A person holding a credit card. Credit can be very confusing but David Berger, associate professor of finance, helps break it down. (Alex Koetje, OMN Illustrator)
A person holding a credit card. Credit can be very confusing but David Berger, associate professor of finance, helps break it down.

Alex Koetje, OMN Illustrator

What is credit?

A Q&A with Associate Professor of Finance David Berger

April 25, 2023

David Berger is an Associate Professor of Finance with Oregon State’s College of Business, who spoke with Beaver’s Digest on how credit can be an asset being practical with credit spending. This interview has been edited for clarity.

Q: What is credit?

A: I think the general idea is that credit, and kind of the financial system in general, allow you to separate when you consume – which could be medium consumption, but also includes housing and a car and things like that – from when you actually earn the money. 

The typical life cycle is, a lot of times when you’re a student, you’re not making a lot of money. Later in your job, as you’re growing your career, you make more and more money, and then you maybe think about retiring, you are drawing back your savings for these things when you spend credit. 

For a lot of the folks that might read Beaver’s Digest, credit might be a way to basically borrow against future earnings. It’s about bringing some of the extra earnings that you are going to make later back to today. 

Q: What do I need credit for?

A: A lot of the big ones (purchases). Potentially buying a house, buying a car, those sorts of things where you don’t necessarily have the money now. I couldn’t necessarily walk into the car dealership and drop tens of thousands of dollars in cash to have the car today, but with credit, I can finance that purchase. So I can have access to that transportation sooner rather than later.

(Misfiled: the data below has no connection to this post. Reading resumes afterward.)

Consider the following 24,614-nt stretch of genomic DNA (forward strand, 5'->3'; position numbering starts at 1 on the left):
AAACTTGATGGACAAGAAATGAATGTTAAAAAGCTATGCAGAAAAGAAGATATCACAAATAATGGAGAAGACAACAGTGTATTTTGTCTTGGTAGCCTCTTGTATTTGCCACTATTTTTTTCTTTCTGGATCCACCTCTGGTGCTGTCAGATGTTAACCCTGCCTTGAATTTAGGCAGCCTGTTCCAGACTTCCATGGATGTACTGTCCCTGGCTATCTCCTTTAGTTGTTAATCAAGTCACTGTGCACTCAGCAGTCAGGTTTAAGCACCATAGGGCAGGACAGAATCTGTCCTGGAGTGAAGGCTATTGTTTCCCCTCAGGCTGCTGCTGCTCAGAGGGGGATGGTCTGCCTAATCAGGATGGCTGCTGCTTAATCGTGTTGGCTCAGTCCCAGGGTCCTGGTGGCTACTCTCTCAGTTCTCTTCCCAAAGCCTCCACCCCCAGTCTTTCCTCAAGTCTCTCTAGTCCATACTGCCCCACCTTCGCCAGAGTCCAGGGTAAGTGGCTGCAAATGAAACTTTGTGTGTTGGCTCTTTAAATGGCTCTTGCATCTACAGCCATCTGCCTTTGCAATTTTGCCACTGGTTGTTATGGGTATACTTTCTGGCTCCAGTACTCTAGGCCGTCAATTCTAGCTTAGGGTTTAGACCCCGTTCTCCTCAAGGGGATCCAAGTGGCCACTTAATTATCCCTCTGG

Q: How about credit score? What do I need a credit score for?

A: Something that younger folks should know is your credit score can save you a lot of money. 

There are tons of criticisms about it. But basically, the higher the credit score, the lower the interest rate that you’re going to pay. So, if you’re financing a house, financing a car – consumer debt – you’re going to pay less interest if you have a higher credit score. If you are going to take on consumer debt, the savings from having a higher credit score are really, really, large. 

Q: How do I find out if I have good credit? And does checking your credit score affect it?

A: My understanding is that the soft checks, short of specifically pulling credit because you’re going to buy a car today, does not negatively impact your credit score.

Q: What do I need credit for if I am not planning to take on any major purchases?

A: I can’t think of an example off the top of my head where if you don’t have a credit card, if you’re not going to have an auto loan, if you’re not going to have a home loan, any day-to-day situations where you need a credit score.

Q: Do I have to have a credit card if I want to improve my score?

A: It depends. One thing they look at in your credit score is capacity and how much is used. For example, if I had access to $10,000 of short-term consumer debt, and I was borrowing $9,000, that’s riskier than if I only had $1,000. 

One thing I know that can hurt people is closing lines. Let’s say you had a credit card, and you close that credit card line, now your capacity goes down and that can hurt your credit score.

I think that you can build credit without necessarily taking out a credit card. There are different credit scores and different kinds of credit rating agencies, and they each use slightly different formulas, but I do think that access to credit is included in the credit score. 

Q: So, how long should I keep a credit card open for?